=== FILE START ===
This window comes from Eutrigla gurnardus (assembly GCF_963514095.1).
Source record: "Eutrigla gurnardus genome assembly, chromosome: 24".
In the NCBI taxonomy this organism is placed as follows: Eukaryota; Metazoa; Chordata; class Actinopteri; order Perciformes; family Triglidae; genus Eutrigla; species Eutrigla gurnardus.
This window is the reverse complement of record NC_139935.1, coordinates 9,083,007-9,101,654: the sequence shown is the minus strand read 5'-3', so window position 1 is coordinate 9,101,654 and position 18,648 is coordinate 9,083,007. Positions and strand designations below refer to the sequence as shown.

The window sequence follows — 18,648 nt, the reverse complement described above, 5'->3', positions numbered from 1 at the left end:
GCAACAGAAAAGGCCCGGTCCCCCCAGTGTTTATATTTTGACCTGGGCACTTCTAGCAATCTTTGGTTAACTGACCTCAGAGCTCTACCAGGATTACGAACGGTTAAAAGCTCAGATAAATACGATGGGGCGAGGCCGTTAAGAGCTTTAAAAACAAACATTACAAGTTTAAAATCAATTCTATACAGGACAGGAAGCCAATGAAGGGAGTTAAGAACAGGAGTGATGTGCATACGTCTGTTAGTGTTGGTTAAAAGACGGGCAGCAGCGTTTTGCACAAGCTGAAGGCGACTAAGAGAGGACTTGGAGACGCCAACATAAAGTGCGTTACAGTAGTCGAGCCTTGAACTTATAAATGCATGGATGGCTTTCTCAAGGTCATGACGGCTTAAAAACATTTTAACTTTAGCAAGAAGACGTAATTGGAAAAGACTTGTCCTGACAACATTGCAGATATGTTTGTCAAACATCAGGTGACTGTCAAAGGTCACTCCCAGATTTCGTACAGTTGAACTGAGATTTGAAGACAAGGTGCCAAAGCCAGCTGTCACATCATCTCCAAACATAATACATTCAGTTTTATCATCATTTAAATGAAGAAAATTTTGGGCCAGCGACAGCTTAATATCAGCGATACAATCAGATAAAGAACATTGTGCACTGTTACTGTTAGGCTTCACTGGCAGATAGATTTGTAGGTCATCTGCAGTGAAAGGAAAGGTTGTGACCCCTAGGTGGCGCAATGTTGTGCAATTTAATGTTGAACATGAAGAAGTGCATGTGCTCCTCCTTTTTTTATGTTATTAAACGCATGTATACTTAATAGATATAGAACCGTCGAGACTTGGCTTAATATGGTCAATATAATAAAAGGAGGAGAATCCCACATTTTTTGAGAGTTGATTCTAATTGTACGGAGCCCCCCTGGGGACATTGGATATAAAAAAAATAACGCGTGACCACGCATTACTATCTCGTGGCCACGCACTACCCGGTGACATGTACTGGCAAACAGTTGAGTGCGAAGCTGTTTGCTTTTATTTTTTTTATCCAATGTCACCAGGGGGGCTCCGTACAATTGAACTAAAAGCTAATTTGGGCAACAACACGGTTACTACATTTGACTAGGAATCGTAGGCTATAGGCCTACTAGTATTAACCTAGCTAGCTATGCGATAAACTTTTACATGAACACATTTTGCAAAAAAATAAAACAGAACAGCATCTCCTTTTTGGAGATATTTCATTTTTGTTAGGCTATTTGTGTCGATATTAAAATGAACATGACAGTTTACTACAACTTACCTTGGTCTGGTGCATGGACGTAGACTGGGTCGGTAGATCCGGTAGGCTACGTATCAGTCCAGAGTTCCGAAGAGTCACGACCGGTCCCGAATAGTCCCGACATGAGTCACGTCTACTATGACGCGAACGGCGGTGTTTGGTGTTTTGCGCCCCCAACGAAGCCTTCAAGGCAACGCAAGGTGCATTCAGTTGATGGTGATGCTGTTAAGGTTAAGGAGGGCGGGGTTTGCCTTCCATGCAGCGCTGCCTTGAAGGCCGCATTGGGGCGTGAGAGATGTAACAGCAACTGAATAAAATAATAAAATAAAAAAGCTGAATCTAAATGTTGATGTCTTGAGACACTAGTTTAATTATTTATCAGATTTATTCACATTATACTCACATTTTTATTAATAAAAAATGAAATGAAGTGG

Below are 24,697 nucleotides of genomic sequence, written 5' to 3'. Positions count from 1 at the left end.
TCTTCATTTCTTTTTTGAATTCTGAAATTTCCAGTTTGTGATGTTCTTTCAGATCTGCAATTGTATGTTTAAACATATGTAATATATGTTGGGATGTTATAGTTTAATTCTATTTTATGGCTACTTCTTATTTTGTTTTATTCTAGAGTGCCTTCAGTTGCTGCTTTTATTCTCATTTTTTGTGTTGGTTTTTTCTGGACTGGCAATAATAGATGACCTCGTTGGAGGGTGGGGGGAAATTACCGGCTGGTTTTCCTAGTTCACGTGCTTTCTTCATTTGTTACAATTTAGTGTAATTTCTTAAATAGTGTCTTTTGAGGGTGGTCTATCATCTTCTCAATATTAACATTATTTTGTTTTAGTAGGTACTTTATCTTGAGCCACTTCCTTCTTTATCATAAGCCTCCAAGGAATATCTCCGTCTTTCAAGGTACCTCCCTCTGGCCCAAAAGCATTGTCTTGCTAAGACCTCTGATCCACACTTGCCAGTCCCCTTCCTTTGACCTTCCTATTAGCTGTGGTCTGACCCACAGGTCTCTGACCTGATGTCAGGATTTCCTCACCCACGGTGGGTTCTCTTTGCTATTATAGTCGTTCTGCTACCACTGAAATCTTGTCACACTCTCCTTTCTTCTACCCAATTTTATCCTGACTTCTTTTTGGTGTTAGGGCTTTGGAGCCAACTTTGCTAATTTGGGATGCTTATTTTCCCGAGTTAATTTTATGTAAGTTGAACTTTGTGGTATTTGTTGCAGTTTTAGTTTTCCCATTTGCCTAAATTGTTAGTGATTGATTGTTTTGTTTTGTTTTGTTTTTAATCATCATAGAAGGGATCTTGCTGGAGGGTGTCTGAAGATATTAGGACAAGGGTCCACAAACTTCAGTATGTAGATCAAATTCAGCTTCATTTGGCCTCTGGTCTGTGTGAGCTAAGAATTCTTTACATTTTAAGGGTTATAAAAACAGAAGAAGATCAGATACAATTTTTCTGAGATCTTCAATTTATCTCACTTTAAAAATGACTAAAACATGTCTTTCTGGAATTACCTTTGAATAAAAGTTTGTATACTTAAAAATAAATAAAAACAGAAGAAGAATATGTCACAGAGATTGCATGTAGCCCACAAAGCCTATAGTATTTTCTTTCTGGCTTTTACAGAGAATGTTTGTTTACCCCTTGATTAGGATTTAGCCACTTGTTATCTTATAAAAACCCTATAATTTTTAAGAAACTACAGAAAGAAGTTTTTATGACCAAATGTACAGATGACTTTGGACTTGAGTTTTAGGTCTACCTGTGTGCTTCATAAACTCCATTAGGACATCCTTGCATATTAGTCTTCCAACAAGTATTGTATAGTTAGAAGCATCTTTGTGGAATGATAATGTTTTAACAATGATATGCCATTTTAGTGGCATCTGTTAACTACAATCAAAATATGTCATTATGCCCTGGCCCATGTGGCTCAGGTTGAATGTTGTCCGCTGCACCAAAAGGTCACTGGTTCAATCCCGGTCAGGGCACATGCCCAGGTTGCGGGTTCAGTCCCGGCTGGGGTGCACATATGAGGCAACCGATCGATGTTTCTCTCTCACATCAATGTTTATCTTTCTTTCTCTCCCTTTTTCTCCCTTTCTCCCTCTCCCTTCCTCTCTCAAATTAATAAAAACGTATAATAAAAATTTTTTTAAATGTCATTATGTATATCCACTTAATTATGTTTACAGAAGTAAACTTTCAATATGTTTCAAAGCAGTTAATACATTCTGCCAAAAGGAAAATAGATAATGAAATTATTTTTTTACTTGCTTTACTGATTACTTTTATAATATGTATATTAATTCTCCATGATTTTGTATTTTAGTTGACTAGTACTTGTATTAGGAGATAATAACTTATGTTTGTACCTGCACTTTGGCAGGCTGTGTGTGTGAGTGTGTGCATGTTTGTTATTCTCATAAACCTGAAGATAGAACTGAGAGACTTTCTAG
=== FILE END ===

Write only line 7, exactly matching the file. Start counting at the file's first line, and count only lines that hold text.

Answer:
Below are 24,697 nucleotides of genomic sequence, written 5' to 3'. Positions count from 1 at the left end.